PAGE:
• For Fuyus, simply slice off the green top and cut into wedges. If you happen to see any small dime-sized seeds, remove before eating.
  • For Hachiyas, cut in half and scoop out the flesh.

Persimmons work well in a variety of recipes, adding a boost of nutrients and flavor to everything from salads, lentils and proteins to smoothies, baked goods and granola. They’re also great roasted or tossed with a little mint and honey for a fall fruit salad (recipes below).

The next time you run across persimmons, pick some up and start enjoying the natural sweetness of this forgotten winter fruit!


Sources: Simply Recipes, Our State, Dr. Axe, Serious Eats


Persimmon Pomegranate Fruit Salad

Makes 4 servings
Recipe From: Simply Recipes


3-4 ripe persimmons
1 apple
¾ cup pomegranate seeds
7-10 fresh mint leaves
2 tsp lemon juice
½ tsp honey


  1. Cut off the crown of the persimmons. You can eat the peel but if you don’t like the texture, peel them.
  2. Chop persimmons and apple into bite-sized pieces. If you happen to find a seed in the persimmons, remove and discard.
  3. Stack mint leaves, roll them up like a cigar and thinly slice from the end to create ribbons.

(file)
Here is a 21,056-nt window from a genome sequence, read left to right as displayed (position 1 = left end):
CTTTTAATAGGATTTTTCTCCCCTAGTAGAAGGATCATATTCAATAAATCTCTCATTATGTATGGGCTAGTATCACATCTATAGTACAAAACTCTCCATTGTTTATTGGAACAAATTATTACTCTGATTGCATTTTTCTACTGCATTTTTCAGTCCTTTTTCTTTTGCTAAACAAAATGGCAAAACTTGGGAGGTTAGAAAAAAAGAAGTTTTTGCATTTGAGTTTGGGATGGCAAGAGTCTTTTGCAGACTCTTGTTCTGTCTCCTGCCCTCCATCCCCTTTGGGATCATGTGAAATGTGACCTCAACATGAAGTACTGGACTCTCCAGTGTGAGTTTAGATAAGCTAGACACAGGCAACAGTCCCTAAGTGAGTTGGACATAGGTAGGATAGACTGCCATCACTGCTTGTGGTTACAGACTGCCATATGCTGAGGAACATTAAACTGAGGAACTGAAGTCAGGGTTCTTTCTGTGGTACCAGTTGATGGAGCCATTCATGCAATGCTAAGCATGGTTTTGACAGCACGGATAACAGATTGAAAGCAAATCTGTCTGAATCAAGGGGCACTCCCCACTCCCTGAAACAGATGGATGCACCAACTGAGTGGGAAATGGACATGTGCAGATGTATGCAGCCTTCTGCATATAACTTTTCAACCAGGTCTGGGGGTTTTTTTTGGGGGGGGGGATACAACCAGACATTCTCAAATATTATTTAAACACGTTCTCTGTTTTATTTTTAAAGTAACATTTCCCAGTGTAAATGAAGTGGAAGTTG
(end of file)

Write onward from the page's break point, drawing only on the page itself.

4. Gently toss all ingredients together in a bowl.
  5. Serve immediately or store in the fridge for 1-2 days.


Roasted Persimmons

Makes 2-3 servings


4 ripe persimmons, thinly sliced
spice(s) of choice, to taste (cinnamon, ginger, paprika, cumin, salt, etc.)


  1. Pre-heat oven to 375°F.
  2. Line a baking sheet with parchment paper.
  3. Cut crowns off persimmons and thinly slice into rounds. The thinner the slice, the crispier it will get in the oven. (You can eat the peel, but if you don’t like the texture peel before slicing.)
  4. Sprinkle persimmons with spice(s) of choice.
  5. Place in an even layer on the baking sheet.
  6. Bake for 20-25 minutes or until the edges start to curl up.



About Author

Ashley Bailey, MS, RDN, LDN, IFNCP


Ashley is a Nutritionist at SAS Institute in Cary, NC. She is a Registered Dietitian Nutritionist, Integrative and Functional Nutrition Certified Practitioner, Certified Biofeedback Instructor and also has a Certificate of Training in Adult Weight Management. Outside of work, Ashley enjoys crafting, cooking, walking and spending as much time as possible at the beach. Follow @abaileyRD on Twitter.


  1. I had never tasted a persimmon until I subscribed to The Produce Box where they would appear periodically during the season. I loved them! Sadly, as a now household of 1, I no longer get The Produce Box. I tried for a while, but I could rarely finish a box by myself. And persimmons are not commonly in the grocery store. Sad.

    • Ashley Bailey, MS, RDN, LDN, IFNCP
      Ashley Bailey, MS, RDN, LDN on

      I've ran across them randomly at Costco and I think Trader Joe's but you're right in that they aren't readily available in stores.